By Myanmar Times / 10 May 2016
Daw Aung San Suu Kyi says the “doors” of the peace process will be open, while indicating however that not all ethnic armed groups will take part at once.
The state counsellor yesterday held her first meeting in Nay Pyi Taw with prospective members of the new government’s peace negotiating team, as well as senior Tatmadaw officers and prominent advisers appointed by the previous government.
A statement released by her office was short on details but notable for its new use of language. There were no usual references to non-state actors or ethnic armed groups, but instead a mention of “stakeholders”.
The government will invite appropriate “stakeholders” at various stages of the “national reconciliation and peace process”, Daw Aung San Suu Kyi was quoted as telling the meeting held in the presidential residence.
The meeting backed her proposal for the formation of a “National Reconciliation and Peace Centre” to replace the now-defunct Myanmar Peace Centre set up by former president U Thein Sein. The European Union has been involved in talks on a transfer of internationally donated assets from the old institution to the new.
“The two processes for the formation of the National Reconciliation and Peace Centre and for holding a 21st Century Panglong conference should be done simultaneously,” Daw Aung San Suu Kyi said, referring to her parallel proposal to hold a wide-ranging peace conference named after the talks held by father, Bogyoke Aung San, in 1947.
“Doors should be open at every stage of national reconciliation and the peace process for the stakeholders that should be included,” the state counsellor said.
But the statement shed little light on how the government intended to bring in the powerful ethnic armed groups that refused to sign the 2015 “nationwide” ceasefire agreement under the previous administration or the three smaller armed groups that were excluded from the process on the orders of the Tatmadaw.
Comments by Tar Pan La, an official of the Ta’ang National Liberation Army (TNLA), reflected uncertainty among the “non-signatory” ethnic armed groups still waiting for a clear government initiative.
“They have not revealed much about the Panglong conference yet. In such circumstances, we don’t know what the conference is about and it is very hard to say something,” he told The Myanmar Times.
But he noted that the TNLA, which was shut out of the peace process and is currently fighting the Tatmadaw and a rival ethnic armed group in northern Shan State, had repeatedly expressed its willingness to cooperate with the new government.
Attending yesterday’s meeting yesterday were U Tin Myo Win, doctor to Aung San Suu Kyi and in line to be the new chief peace negotiator; U Moe Zaw Oo from the state counsellor’s office, and senior figures of the former Myanmar Peace Center U Myint Soe, U Khin Zaw Oo and U Min Zaw Oo.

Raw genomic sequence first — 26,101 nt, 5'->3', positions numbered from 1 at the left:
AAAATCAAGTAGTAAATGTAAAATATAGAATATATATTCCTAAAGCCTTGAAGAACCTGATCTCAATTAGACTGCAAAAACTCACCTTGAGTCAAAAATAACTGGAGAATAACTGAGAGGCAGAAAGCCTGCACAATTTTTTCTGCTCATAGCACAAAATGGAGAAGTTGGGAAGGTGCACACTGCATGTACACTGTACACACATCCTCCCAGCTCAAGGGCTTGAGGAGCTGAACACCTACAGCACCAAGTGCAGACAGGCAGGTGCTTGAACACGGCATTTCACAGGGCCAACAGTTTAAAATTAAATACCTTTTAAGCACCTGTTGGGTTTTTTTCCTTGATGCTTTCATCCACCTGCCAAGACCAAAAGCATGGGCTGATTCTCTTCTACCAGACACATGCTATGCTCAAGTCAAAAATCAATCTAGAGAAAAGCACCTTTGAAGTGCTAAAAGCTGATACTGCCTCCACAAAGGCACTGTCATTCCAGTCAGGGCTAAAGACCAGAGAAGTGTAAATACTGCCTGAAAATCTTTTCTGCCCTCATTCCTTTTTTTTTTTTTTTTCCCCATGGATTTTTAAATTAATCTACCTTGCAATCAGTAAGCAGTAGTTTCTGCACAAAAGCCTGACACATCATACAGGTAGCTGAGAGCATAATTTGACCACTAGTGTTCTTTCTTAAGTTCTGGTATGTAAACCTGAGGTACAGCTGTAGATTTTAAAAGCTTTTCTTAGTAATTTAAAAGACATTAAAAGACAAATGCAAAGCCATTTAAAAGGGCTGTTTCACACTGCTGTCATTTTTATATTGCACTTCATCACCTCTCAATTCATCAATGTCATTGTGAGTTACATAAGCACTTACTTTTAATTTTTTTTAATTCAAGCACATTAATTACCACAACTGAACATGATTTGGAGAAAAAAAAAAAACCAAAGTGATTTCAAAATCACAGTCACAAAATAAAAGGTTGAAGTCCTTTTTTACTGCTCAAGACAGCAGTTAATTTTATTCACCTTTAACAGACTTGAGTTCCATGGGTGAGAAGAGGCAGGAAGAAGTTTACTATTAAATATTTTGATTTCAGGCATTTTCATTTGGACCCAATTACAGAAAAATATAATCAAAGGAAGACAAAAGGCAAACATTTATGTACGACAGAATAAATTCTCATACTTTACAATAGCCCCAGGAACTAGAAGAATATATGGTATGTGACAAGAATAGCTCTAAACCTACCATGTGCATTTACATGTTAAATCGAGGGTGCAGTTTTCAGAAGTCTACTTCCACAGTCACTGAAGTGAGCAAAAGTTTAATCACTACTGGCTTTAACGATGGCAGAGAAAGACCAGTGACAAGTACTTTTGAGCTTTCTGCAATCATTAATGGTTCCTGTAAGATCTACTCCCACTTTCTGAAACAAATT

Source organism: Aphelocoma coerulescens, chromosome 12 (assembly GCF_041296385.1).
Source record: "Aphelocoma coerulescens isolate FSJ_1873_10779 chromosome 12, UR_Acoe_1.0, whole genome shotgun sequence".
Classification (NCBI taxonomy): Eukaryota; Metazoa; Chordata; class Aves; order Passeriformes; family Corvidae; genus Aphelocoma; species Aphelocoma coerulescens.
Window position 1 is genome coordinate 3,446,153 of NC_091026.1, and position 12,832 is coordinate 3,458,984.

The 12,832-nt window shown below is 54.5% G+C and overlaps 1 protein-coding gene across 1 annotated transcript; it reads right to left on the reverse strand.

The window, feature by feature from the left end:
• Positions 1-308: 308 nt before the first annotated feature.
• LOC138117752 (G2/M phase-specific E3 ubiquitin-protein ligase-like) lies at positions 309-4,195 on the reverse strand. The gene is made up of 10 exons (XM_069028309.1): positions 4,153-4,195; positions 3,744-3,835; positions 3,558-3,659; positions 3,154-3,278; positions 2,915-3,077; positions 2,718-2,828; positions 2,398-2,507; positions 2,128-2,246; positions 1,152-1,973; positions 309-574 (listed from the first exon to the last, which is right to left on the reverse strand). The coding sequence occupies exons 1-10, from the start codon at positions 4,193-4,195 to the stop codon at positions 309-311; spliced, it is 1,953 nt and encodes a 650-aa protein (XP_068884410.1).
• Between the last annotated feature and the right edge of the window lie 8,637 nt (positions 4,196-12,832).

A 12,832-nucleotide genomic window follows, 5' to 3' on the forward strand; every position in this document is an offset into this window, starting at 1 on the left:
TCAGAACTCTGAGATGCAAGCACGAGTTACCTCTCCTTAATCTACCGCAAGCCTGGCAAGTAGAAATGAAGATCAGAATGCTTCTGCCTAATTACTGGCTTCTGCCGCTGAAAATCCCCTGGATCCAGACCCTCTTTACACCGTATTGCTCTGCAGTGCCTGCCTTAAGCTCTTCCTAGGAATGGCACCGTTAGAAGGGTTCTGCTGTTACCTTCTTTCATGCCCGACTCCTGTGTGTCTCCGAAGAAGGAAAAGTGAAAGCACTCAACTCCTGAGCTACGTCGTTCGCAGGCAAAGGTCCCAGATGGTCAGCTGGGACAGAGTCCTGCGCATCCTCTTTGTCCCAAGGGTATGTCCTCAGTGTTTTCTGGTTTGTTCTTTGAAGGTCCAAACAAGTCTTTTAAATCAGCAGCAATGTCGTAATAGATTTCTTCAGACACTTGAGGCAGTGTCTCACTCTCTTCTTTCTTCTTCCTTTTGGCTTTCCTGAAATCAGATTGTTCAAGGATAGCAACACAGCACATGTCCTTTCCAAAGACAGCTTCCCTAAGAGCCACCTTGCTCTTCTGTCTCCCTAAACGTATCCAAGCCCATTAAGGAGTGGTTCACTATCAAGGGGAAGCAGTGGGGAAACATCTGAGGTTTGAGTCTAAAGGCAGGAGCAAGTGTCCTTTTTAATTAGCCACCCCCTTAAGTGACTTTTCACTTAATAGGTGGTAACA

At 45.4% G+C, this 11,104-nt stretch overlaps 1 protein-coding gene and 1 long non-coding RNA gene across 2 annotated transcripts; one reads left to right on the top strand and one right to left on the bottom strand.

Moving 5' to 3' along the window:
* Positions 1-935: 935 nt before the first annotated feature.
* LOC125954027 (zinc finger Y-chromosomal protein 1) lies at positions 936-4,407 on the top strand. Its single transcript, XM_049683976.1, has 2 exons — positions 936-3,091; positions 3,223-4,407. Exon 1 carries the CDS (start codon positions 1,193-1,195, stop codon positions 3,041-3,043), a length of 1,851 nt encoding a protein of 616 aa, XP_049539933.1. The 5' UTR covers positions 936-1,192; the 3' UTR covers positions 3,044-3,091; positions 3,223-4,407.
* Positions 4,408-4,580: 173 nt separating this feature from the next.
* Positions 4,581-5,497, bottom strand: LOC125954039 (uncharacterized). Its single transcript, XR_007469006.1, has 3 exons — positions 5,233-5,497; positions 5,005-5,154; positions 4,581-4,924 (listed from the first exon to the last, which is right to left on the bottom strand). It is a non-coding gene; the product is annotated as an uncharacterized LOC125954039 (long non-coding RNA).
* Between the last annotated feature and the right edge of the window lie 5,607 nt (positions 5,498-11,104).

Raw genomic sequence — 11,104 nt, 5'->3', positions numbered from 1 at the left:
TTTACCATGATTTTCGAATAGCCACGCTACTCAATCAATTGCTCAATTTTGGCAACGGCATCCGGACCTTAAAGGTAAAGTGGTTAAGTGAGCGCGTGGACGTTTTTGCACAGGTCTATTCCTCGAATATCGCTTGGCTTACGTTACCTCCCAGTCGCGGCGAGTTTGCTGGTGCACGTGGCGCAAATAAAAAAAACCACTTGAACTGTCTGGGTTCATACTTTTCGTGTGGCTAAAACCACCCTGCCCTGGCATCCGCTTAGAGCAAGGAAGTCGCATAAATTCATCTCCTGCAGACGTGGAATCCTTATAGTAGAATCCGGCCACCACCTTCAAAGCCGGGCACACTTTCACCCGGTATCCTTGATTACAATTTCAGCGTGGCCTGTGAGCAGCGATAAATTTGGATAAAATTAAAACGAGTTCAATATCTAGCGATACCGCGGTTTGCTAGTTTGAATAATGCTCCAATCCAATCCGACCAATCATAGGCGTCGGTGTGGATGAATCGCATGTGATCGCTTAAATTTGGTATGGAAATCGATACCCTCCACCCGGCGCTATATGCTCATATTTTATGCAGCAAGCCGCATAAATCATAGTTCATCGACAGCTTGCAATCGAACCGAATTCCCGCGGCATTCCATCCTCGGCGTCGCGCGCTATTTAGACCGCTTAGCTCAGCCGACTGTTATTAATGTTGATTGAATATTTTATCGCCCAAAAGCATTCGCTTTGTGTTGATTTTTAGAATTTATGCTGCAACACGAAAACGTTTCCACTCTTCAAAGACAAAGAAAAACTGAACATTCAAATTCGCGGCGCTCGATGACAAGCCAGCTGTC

Minister for Border Affairs Lieutenant-General Ye Aung and Union Attorney General U Tun Tun Oo also attended the meeting as government representatives. It was reported that Lt-Gen Yar Pyae, Lt-Gen Tun Tun Naung and Lt-Gen Min Naung attended as Tatmadaw representatives.
Political commentators and ethnic politicians have raised their concerns over how a Panglong-style conference to solve the “concerns of the 21st century” would be held with all the ethnic armed groups, including the Kachin Independence Army and the United Wa State Army.
At the same time the eight mostly minor ethnic armed groups that signed the nationwide ceasefire pact last October are concerned they will be overshadowed in a future political dialogue by larger non-state groups.
Last week the signatory groups sent a letter through U Tin Myo Win to the state counsellor calling on her to stick to the initiatives of the former president, including preservation of the Union Peace Dialogue Joint Committee where government representatives are in a small minority.
The Ethnic Nationalities Affairs Centre, an academic group, has called on Daw Aung San Suu Kyi, as the National League for Democracy leader, to meet soon with those groups outside the ceasefire pact.
“Rather than embracing all EAOs [ethnic armed organisations], the NLD’s focus seems to be on expediency, as demonstrated by the quick succession of meetings with NCA [ceasefire]signatories,” the group said in a statement on May 7.
“This is exactly the wrong approach to pursue, as EAOs’ highest priority throughout the peace process has been the inclusion of all EAOs,” said the statement.
Earlier this week, one of the largest ethnic party alliances, the United Nationalities Alliance, jointly decided to bolster efforts for ethnic groups to unite and expressed a lack of faith in the NLD and in Daw Aung San Suu Kyi leading the peace process. Ethnic parties face a growing rift with the administration after it decided to unilaterally appoint state cabinets, even in places where it had failed to secure the majority of local hluttaw seats in last year’s election.